“Is ‘the prose poem’ an oxymoron? Of course not, and we have some of the most remarkable writers of the prose poem in the Pitt Poetry Series. David Shumate is one, and his first couple of books with us have gotten rave reactions. His books are both moving and fun to read, and the poems are as tightly organized as good sonnets.”
Translating a Poem
Some say they run their fingers over the page as if it were a message from the dead. Others say a word is a kind of fruit. You slice it open and catch the juices in a bowl. Still others recommend carrying the poem with you into a dream where it might become a bird or a fish. I have a poem in front of me now. Its Chinese lines are delicate. Papery. The thin strand of its meter is like the breath of a sleeping child. I’ve just translated the first line. It has to do with that kind of sadness spring brings. There’s something so familiar about it. As if I’ve just bumped into the poet outside a market and we’ve both dropped our bags. We get down on our knees. She picks up my head of lettuce. I reach for her apricots as they roll into the gutter.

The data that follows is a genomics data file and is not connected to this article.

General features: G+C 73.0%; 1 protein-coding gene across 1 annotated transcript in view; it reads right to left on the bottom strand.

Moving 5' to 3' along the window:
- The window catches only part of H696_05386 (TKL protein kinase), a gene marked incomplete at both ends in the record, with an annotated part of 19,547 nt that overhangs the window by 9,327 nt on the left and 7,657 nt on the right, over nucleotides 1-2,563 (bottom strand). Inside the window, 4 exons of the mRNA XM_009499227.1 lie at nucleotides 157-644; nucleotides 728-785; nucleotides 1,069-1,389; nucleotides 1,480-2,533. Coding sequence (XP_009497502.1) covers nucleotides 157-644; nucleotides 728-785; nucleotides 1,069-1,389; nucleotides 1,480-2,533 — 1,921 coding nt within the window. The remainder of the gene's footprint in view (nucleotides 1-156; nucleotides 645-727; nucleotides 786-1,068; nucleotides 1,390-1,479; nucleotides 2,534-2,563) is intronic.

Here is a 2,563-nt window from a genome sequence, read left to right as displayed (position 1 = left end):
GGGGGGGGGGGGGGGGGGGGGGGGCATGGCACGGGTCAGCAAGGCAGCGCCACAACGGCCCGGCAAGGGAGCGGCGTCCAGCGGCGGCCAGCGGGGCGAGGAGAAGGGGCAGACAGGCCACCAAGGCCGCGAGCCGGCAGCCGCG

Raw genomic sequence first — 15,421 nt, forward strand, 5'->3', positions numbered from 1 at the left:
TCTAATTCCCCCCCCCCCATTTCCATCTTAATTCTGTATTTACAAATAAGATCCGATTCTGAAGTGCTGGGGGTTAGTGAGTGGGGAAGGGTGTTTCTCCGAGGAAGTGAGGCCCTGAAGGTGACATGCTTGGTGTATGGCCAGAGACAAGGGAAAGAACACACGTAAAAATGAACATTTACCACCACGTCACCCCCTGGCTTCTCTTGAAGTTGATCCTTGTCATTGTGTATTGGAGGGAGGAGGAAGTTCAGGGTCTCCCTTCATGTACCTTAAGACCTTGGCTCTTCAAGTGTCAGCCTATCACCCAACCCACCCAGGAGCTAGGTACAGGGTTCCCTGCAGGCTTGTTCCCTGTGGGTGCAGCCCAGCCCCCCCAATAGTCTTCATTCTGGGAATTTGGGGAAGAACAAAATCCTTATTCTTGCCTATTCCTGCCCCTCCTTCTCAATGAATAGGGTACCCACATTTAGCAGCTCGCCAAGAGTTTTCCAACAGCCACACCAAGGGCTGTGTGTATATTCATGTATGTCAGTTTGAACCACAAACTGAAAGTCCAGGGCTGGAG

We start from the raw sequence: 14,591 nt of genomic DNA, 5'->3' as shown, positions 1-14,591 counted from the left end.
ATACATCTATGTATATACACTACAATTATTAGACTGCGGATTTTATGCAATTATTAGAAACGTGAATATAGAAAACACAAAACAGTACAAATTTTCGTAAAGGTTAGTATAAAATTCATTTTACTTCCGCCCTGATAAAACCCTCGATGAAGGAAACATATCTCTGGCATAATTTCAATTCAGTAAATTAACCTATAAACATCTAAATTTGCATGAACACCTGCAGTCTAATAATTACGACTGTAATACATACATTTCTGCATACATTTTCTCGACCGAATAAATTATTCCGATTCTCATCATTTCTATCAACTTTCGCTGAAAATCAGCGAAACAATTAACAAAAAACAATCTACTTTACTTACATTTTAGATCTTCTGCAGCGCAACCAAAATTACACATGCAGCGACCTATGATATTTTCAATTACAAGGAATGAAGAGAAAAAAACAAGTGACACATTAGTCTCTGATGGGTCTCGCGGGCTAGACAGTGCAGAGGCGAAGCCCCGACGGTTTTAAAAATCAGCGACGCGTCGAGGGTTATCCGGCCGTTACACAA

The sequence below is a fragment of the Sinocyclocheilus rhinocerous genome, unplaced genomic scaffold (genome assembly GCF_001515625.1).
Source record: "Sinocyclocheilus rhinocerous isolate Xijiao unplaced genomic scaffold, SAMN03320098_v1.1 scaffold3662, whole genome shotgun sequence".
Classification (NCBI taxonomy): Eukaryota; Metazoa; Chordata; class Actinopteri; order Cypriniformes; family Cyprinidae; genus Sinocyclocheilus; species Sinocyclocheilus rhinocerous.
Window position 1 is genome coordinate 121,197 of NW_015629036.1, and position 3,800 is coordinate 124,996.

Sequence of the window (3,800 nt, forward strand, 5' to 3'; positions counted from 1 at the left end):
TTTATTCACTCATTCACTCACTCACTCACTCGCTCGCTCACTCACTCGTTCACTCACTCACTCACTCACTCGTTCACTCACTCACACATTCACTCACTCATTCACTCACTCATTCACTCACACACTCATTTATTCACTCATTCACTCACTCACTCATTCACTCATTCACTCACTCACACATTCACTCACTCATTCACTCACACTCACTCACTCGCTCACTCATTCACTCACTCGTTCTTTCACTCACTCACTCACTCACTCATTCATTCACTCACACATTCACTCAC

a Poem” from The Floating Bridge $14.00
• 88 pp. ©
2008 University of Pittsburgh Press
Also by David Shumate from the Pitt Poetry Series: High Water Mark $12.95
American Poetry Now features poems by David Shumate and many others from the Pitt Poetry Series.